YOU might have heard the story a thousand times before...
A Zulu migrant labourer arrives in central Johannesburg with his backwaters wife in tow.
As he crosses a busy street he realises that his starry-eyed wife is still on the other side and the traffic light has turned red.
The man insists that she cross over immediately. She naturally protests against the order.
The man then asks: "Who between me and the cars do you fear most?"
As a "properly" raised woman she tells him she fears him more than anything. She then crosses the road, gets run over by a car and dies.
This story is supposed to be a joke to show the backwardness or stubbornness of the Zulu man. It is the Zulu equivalent of some of the Paddy the idiotic Irish or Van the stupid Afrikaner jokes.
It is also a classic tale of how much we have internalised and accepted patriarchy as the natural order of things.
I was reminded of this tale on reading the shocking story that there are women who would rather die of breast cancer than cut off their breast because the men in their lives might reject or leave them.
As the Zulu man's story showed, I should not have been surprised. Men have been using the powers society has given them to dictate to women whether they live or die.
Many of us know of women (if we are not those women) whose behaviour suggests that they would rather die than not meet the expectations of the men in their lives.
We know of the many women who know that their partners are involved in dangerous sexual relations but still believe that the woman has no right to demand that they use protection before engaging in sex.
There is no difference between a man who will knowingly infect his partner with an illness that will surely kill her and one who says his partner should not cut off an already diseased breast. If anything, the one is guilty by commission while the other is culpable by omission.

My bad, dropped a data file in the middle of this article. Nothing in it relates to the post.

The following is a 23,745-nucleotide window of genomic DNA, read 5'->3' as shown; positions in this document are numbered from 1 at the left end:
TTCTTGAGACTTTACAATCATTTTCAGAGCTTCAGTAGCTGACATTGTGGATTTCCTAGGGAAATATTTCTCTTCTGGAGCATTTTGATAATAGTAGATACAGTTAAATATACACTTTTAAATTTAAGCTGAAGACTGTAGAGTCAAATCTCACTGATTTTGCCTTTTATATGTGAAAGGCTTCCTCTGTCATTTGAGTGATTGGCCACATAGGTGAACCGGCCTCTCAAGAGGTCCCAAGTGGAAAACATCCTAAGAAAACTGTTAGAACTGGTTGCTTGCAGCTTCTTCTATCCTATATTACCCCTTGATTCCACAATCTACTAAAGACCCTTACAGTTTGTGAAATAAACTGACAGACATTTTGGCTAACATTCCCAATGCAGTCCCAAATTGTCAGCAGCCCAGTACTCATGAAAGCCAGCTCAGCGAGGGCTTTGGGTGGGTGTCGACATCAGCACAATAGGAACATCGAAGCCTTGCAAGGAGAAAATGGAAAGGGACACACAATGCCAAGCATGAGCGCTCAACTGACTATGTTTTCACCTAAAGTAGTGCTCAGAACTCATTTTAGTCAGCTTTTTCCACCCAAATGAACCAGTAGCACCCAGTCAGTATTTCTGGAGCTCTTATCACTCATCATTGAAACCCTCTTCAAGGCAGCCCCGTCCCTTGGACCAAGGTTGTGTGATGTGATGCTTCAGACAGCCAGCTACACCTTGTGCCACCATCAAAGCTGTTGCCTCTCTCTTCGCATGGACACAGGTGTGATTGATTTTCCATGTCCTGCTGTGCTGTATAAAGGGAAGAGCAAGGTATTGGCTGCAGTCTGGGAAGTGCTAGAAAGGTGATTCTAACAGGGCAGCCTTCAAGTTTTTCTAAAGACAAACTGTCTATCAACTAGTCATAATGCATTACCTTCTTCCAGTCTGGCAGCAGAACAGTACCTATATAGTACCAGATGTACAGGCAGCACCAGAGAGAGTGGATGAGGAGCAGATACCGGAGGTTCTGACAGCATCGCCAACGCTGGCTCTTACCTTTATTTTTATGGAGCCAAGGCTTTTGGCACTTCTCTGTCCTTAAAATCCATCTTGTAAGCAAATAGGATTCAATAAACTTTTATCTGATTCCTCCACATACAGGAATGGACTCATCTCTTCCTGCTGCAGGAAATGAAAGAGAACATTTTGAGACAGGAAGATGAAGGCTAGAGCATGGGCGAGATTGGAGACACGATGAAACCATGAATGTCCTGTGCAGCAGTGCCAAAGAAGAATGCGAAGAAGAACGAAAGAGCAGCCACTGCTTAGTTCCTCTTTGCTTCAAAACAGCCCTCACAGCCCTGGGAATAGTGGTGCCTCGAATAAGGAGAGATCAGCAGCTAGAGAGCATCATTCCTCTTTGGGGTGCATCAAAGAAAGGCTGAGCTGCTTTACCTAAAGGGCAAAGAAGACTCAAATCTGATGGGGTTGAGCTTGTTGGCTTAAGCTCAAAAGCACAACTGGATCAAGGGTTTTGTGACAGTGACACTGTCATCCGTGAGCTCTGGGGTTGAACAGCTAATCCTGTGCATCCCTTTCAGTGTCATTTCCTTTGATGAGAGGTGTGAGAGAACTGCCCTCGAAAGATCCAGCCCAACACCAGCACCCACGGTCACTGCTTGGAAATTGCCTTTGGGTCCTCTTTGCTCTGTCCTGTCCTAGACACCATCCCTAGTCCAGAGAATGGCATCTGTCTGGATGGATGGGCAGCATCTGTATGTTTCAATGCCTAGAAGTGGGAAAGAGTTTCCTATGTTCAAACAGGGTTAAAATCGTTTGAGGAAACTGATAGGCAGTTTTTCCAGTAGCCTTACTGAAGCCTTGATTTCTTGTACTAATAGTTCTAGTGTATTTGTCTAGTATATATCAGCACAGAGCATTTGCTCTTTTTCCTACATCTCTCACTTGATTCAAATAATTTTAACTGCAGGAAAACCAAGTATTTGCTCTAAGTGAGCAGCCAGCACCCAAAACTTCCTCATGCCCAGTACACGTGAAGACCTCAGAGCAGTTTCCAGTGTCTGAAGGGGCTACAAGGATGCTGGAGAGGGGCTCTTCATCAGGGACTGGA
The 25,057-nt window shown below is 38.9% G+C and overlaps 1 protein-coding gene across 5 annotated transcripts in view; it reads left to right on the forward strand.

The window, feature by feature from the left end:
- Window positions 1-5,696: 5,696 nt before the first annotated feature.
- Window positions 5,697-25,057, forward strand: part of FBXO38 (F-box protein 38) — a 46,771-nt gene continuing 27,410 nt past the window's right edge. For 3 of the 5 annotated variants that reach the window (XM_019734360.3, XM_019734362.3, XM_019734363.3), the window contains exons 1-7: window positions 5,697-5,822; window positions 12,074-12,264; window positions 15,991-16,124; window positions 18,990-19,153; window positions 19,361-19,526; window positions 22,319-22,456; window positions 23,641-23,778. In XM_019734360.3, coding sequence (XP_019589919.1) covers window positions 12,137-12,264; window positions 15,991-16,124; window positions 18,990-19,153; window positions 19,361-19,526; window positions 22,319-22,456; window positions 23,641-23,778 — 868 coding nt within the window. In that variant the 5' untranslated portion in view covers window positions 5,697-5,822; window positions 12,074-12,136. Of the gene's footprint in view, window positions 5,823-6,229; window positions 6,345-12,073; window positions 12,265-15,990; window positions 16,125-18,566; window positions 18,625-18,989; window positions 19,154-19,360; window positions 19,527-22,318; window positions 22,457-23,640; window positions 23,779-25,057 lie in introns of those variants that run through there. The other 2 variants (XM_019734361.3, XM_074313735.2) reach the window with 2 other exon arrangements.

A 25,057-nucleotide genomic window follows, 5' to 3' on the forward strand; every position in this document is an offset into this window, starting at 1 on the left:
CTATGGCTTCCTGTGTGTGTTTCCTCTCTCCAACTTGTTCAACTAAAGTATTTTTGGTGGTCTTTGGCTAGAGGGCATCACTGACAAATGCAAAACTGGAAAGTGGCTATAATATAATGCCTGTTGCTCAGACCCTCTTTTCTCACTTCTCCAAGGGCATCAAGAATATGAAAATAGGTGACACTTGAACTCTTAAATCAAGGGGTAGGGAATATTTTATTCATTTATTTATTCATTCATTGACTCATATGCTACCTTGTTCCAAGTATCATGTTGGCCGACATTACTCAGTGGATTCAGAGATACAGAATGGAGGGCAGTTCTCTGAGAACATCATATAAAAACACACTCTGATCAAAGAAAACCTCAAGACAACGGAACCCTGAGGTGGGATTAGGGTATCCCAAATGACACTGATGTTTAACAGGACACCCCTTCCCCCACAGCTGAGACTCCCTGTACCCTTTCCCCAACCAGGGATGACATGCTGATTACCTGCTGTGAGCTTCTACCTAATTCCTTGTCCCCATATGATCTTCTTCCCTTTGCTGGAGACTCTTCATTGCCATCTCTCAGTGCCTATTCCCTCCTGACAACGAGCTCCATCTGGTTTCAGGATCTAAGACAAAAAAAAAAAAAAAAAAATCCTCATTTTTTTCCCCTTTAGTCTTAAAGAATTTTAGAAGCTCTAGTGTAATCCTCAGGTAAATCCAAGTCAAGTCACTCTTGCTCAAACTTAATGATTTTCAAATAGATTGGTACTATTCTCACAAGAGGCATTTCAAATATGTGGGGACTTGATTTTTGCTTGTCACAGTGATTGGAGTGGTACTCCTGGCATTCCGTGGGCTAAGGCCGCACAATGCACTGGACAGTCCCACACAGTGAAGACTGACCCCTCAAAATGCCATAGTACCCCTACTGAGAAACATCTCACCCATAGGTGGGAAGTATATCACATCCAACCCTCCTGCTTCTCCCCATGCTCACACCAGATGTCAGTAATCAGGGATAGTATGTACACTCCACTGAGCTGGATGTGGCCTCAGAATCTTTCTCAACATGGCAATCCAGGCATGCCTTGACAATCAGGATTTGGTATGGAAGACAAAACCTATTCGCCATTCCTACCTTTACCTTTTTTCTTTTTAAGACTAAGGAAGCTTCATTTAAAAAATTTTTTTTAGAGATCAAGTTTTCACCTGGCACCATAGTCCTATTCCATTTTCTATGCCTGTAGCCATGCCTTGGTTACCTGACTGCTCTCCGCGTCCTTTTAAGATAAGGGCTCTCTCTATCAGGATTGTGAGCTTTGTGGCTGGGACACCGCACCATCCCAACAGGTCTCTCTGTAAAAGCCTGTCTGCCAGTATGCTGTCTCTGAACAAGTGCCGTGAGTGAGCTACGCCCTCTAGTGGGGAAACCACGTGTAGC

It is because of men that young women risk their lives going to the most hideous corners to terminate pregnancies their men say they don't want.
Without even trying, men are the diet industry's greatest gift.
The reason many women try all sorts of strange diets or perpetually think they are fat is because they believe that the men in their lives want them leaner.
This is not to say that women have absolutely no agency in the decisions they make about their bodies. They do.
Some women are simply wrong to assume that their men will not approve if they came home with one less breast. Some women do not cut their breasts because of religious or some other cultural reasons.
Other women simply exercise their legal right to decide whether they want to keep their babies.
The same applies to women who erroneously think that men are attracted to rake thin women.
But that is hardly the point. One wishes women in these positions would take into account the perennial question asked by one of history's most influential figures, Jesus, who asked what good is it for a woman to gain the world but lose herself.
We know that for many such women things are not that simple. The battered woman syndrome has ensured that otherwise capable women live in fear of men they once loved and are reduced to illogical behaviour.
Patriarchy belongs in the same category of other genocidal doctrines such as race, ethnic or religious superiority. It is the cancer in our collective body that we need to cut out urgently.